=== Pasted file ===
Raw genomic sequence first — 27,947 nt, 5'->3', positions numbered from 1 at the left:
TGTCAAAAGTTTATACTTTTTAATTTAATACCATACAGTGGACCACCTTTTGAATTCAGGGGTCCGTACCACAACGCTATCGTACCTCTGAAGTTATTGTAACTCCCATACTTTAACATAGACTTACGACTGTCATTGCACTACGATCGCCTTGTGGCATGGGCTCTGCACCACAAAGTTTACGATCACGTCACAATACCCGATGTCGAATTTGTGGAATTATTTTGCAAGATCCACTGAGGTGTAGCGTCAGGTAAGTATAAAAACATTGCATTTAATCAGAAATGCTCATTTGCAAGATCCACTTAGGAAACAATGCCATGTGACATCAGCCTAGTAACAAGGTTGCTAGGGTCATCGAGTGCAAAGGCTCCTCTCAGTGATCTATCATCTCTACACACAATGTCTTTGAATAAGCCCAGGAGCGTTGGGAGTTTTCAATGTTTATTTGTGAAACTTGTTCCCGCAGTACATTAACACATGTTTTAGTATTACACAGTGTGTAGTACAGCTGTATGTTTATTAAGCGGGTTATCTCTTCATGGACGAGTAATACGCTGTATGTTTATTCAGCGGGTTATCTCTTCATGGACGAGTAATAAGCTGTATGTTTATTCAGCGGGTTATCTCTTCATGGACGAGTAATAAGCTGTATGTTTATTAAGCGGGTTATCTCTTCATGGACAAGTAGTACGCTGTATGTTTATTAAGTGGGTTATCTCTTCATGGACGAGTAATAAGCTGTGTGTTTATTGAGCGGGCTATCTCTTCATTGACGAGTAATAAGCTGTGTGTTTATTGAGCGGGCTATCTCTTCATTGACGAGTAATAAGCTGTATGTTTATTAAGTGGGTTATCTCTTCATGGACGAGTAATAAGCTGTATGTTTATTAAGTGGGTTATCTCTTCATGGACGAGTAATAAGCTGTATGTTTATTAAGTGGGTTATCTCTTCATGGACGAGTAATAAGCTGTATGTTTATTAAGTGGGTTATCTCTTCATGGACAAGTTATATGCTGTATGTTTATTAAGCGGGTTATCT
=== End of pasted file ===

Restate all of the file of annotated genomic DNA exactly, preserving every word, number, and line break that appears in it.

Raw genomic sequence first — 27,947 nt, 5'->3', positions numbered from 1 at the left:
TGTCAAAAGTTTATACTTTTTAATTTAATACCATACAGTGGACCACCTTTTGAATTCAGGGGTCCGTACCACAACGCTATCGTACCTCTGAAGTTATTGTAACTCCCATACTTTAACATAGACTTACGACTGTCATTGCACTACGATCGCCTTGTGGCATGGGCTCTGCACCACAAAGTTTACGATCACGTCACAATACCCGATGTCGAATTTGTGGAATTATTTTGCAAGATCCACTGAGGTGTAGCGTCAGGTAAGTATAAAAACATTGCATTTAATCAGAAATGCTCATTTGCAAGATCCACTTAGGAAACAATGCCATGTGACATCAGCCTAGTAACAAGGTTGCTAGGGTCATCGAGTGCAAAGGCTCCTCTCAGTGATCTATCATCTCTACACACAATGTCTTTGAATAAGCCCAGGAGCGTTGGGAGTTTTCAATGTTTATTTGTGAAACTTGTTCCCGCAGTACATTAACACATGTTTTAGTATTACACAGTGTGTAGTACAGCTGTATGTTTATTAAGCGGGTTATCTCTTCATGGACGAGTAATACGCTGTATGTTTATTCAGCGGGTTATCTCTTCATGGACGAGTAATAAGCTGTATGTTTATTCAGCGGGTTATCTCTTCATGGACGAGTAATAAGCTGTATGTTTATTAAGCGGGTTATCTCTTCATGGACAAGTAGTACGCTGTATGTTTATTAAGTGGGTTATCTCTTCATGGACGAGTAATAAGCTGTGTGTTTATTGAGCGGGCTATCTCTTCATTGACGAGTAATAAGCTGTGTGTTTATTGAGCGGGCTATCTCTTCATTGACGAGTAATAAGCTGTATGTTTATTAAGTGGGTTATCTCTTCATGGACGAGTAATAAGCTGTATGTTTATTAAGTGGGTTATCTCTTCATGGACGAGTAATAAGCTGTATGTTTATTAAGTGGGTTATCTCTTCATGGACGAGTAATAAGCTGTATGTTTATTAAGTGGGTTATCTCTTCATGGACAAGTTATATGCTGTATGTTTATTAAGCGGGTTATCT